April 2019, Seattle, WA
Scientists prize foresight. Scientists value insight. Scientists dread hindsight — “In hindsight, we should have …” is a death sentence. I want to tell a story of resurrection: how insight could sometimes rise from the ashes of hindsight.
A well-written scientific research article is an exemplar of perfection. It starts with a compelling question. It is often driven by foresight — a logical or a radical hypothesis to address the question. It proceeds with hypothesis testing. It ends with insight — conclusions supporting (or refuting) the hypothesis. But hindsight, nearly worthless, is buried together with months or even years’ toiling that led to it, leaving behind only regrets.
But is the distinction between hindsight and insight always that clear?
Can we catch win-win mutations evolving?
The story started with our fascination with cooperation. Imagine that you and I cooperate — that is, I help you and you help me back. Could a mutation that promotes self-interest serendipitously also shower more generosity toward the partner? We call such mutations “win-win” mutations. Essentially, by coupling self-interest with partner-interest, a win-win mutation promotes cooperation.
The existence of win-win mutations may require serendipity. After all, many mutants are “win-lose”: benefiting self via exploiting partner. Interestingly, scientists have identified genes that couple self-interest with partner-interest during social amoeba cooperation (Foster et al., 2004) and during opportunistic pathogen cooperation (Dandekar et al., 2012). That is, a mutant that fails to help partner falls sick automatically and cannot survive long. Hence, win-win mutations are possible. However, these systems have had millions of years’ history of cooperation, and no one has ever observed the emergence of win-win mutations in real time. So we asked: how easily can win-win mutations evolve?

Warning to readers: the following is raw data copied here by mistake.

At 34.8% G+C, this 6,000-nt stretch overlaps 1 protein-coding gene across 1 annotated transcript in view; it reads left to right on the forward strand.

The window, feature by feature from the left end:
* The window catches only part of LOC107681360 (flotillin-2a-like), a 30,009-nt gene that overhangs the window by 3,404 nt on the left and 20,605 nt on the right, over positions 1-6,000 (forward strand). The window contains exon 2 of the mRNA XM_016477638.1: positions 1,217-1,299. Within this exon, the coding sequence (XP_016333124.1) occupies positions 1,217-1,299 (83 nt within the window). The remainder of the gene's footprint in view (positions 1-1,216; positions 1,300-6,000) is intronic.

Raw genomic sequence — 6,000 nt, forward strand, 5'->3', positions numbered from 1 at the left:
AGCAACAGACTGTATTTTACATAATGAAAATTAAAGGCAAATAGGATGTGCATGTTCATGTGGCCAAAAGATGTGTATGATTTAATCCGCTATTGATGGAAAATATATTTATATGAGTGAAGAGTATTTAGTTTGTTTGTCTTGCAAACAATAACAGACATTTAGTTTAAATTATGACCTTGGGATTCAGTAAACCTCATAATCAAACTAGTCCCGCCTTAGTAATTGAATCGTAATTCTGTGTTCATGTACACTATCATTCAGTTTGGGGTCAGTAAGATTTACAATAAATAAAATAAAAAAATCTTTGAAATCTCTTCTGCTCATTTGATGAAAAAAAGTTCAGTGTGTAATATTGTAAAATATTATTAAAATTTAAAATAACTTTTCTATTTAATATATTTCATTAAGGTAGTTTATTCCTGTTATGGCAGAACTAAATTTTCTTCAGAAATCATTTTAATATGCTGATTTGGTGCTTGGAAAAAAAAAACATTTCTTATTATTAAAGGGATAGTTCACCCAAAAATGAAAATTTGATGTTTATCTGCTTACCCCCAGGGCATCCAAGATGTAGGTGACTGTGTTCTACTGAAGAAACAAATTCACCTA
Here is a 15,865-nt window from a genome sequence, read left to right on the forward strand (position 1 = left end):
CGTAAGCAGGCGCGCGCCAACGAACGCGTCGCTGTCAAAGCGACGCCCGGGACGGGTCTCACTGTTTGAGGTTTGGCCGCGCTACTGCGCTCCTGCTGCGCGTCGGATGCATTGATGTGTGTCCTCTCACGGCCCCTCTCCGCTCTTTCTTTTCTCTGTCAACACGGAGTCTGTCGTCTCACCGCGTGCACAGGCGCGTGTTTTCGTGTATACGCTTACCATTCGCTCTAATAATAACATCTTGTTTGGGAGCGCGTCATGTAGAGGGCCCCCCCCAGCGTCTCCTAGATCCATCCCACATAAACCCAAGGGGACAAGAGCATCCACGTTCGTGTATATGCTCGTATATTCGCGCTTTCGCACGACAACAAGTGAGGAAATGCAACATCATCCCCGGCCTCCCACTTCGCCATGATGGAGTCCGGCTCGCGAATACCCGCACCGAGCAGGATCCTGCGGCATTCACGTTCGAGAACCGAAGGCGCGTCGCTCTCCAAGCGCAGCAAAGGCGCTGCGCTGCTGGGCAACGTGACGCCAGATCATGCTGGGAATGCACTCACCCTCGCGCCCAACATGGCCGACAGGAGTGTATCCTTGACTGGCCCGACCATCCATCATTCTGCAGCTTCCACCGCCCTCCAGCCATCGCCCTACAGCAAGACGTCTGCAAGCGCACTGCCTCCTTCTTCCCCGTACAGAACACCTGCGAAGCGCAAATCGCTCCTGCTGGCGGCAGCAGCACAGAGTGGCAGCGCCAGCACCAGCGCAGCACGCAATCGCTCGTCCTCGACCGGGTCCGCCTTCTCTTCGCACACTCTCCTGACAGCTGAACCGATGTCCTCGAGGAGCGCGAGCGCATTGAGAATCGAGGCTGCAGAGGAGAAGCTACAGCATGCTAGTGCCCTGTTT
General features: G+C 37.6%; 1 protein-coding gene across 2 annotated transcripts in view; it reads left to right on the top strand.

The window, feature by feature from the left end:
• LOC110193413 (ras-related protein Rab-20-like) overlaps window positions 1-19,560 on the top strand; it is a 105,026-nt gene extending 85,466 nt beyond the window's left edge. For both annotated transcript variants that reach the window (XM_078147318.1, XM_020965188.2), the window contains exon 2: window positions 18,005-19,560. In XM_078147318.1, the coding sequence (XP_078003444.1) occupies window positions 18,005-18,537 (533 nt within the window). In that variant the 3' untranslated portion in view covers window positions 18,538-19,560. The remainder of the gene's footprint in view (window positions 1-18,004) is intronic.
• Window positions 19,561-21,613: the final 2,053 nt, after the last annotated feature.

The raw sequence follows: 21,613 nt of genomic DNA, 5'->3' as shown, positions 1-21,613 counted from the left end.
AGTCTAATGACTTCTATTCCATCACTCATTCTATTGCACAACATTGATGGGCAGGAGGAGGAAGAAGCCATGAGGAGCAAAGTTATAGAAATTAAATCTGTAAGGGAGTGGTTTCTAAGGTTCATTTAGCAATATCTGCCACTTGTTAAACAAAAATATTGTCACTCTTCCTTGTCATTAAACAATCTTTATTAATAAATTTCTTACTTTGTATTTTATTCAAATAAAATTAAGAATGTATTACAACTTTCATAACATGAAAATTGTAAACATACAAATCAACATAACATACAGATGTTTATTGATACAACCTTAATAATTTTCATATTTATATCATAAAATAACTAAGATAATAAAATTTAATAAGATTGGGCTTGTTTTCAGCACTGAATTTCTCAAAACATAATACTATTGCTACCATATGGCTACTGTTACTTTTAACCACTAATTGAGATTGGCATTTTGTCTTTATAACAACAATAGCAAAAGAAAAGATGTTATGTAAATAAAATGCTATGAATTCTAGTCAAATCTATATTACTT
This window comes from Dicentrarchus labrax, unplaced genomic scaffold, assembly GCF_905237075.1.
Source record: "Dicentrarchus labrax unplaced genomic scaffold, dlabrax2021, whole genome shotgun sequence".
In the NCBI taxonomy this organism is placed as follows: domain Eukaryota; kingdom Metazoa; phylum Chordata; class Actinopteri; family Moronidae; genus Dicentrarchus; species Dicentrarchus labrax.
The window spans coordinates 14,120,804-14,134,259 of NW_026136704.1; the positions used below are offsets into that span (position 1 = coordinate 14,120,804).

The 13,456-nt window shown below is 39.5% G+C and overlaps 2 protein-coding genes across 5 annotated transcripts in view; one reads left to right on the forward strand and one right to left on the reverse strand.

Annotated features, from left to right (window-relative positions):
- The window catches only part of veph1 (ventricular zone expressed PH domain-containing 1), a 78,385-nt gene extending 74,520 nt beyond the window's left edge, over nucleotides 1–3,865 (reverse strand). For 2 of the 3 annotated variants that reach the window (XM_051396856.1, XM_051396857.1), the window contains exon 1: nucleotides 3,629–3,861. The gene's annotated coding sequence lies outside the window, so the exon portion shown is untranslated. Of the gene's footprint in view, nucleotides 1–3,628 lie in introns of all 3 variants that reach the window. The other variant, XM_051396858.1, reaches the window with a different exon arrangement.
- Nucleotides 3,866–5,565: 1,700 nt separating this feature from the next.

To observe possible evolution of win-win mutations, we utilized an engineered community of two cooperating yeast strains. Each strain overproduces and releases a metabolite essential for the partner. We call this community CoSMO for “Cooperation that is Synthetic and Mutually Obligatory” (Shou et al., 2007).
The cooperative yeast community is great to work with. Besides the attractive bready and beery fragrance, yeast is a biologist’s dream coming true. Lots of yeast cells can be grown in a short span of time, providing ample opportunities for mutations to occur and for evolution to show its hand. We can compare ancestral cells (the starting cells) with evolved cells (cells that had grown for a while and thus accumulated mutations). For example, we can compare their self-serving trait (e.g. how fast they grow) and partner-serving trait (e.g. how much metabolite they release for partner). We can identify mutations by sequencing and comparing DNA sequences of evolved cells with that of the ancestor. Importantly, CoSMO has no prior history of cooperation, so we could examine how easily win-win mutations might arise even if the two partners had never cooperated before.